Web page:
868 F2d 573 Laborers' International Union of North America Afl-Cio v. Foster Wheeler Corporation

868 F.2d 573

130 L.R.R.M. (BNA) 2740, 111 Lab.Cas. P 10,970

Appellant/Cross Appellee,
Corporation, Appellees/Cross Appellants.

Nos. 88-5554, 88-5570 and 88-5571.

United States Court of Appeals,
Third Circuit.

Submitted Under Third Circuit Rule 12(6)

Dec. 16, 1988.

Decided Feb. 22, 1989.
Rehearing Denied March 21, 1989.

Orrin Baird, David Elbaor, Connerton, Ray & Simon, Washington, D.C., for Laborers' Intern. Union of North America, AFL-CIO.

Albert B. Jeffers, Morristown, N.J., and Perry M. Rosen, Stuart Rothman, Rogers & Wells, Washington, D.C., for Foster Wheeler Energy Corp.

Vincent J. Apruzzese, Francis A. Mastro, Apruzzese, McDermott, Mastro & Murphy, Springfield, N.J., for Foster Wheeler Corp.

Before GIBBONS, Chief Judge, and HUTCHINSON and HUNTER*, Circuit Judges.OPINION OF THE COURT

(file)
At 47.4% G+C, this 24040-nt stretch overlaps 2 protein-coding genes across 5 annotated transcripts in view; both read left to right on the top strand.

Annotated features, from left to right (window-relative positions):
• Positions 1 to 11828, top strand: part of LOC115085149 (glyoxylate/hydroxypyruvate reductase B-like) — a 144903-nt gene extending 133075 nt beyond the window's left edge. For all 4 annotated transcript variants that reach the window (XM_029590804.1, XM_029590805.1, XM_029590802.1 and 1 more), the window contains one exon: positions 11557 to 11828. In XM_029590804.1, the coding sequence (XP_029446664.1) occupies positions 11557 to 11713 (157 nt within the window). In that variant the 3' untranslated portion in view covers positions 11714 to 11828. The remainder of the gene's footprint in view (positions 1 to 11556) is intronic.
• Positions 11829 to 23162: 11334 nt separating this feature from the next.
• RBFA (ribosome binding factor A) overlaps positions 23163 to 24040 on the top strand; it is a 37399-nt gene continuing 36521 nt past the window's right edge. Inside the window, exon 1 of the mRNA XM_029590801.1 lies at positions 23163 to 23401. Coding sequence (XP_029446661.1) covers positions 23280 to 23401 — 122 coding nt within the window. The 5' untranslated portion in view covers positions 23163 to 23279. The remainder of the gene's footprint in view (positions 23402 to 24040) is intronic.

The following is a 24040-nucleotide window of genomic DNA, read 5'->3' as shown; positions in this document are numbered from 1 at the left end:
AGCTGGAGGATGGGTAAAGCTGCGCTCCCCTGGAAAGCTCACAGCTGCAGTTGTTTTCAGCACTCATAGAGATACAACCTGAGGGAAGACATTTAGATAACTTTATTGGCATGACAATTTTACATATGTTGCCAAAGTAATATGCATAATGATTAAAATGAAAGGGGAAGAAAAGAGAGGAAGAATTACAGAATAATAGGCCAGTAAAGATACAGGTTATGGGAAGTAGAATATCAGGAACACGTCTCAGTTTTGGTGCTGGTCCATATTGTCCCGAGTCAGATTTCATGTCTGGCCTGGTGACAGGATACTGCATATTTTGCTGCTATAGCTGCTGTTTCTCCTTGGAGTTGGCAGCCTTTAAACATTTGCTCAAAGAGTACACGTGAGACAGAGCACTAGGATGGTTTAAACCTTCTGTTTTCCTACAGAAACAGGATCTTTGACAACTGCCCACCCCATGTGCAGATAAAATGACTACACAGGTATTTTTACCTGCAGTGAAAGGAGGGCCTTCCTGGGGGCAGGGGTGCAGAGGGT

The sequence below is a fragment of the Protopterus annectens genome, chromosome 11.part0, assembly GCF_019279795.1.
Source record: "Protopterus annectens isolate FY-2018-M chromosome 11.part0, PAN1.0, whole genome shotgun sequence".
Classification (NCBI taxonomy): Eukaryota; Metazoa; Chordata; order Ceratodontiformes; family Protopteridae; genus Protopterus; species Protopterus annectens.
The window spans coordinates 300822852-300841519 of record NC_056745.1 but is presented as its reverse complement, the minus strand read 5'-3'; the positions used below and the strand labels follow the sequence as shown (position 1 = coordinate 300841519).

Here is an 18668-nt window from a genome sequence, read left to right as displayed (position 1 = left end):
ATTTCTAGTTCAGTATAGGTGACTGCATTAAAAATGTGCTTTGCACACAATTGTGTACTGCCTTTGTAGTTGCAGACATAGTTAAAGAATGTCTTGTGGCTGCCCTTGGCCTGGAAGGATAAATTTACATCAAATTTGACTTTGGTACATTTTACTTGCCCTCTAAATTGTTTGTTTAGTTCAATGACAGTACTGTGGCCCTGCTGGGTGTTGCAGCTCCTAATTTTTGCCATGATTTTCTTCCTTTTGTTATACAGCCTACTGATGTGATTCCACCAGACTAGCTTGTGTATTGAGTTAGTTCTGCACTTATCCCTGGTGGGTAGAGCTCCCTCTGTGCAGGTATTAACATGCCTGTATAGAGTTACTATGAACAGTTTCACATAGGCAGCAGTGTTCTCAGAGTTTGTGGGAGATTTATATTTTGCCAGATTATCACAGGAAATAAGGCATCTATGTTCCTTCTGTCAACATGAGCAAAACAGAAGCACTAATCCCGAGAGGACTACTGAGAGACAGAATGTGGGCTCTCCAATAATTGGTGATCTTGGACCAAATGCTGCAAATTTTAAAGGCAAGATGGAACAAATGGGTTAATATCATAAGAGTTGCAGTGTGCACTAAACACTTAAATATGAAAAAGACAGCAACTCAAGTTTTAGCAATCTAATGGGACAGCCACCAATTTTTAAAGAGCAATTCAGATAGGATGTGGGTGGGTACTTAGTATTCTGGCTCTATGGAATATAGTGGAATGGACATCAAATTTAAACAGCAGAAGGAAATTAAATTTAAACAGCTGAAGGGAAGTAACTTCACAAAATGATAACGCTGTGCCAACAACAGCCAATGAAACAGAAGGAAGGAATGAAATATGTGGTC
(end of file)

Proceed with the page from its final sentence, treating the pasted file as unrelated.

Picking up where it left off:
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1. This case addresses the propriety of a district court's delegation to an arbitrator of the decision whether a nonsignatory corporation was bound by its subsidiary's national labor agreement. Plaintiff-appellant, cross-appellee Laborers' International Union of North America (the "Union") appeals from a judgment entered in the district of New Jersey holding that on June 6, 1985, defendant-appellee, cross-appellants Foster Wheeler Corp. ("FWC") and Foster Wheeler Energy Corp. ("FWEC") unilaterally repudiated a collective bargaining agreement with the Union (the "National Agreement"). The Union contends that the district court erred because FWC and FWEC could not repudiate a collective bargaining agreement unilaterally, and even if they could, did not do so until August 9, 1985.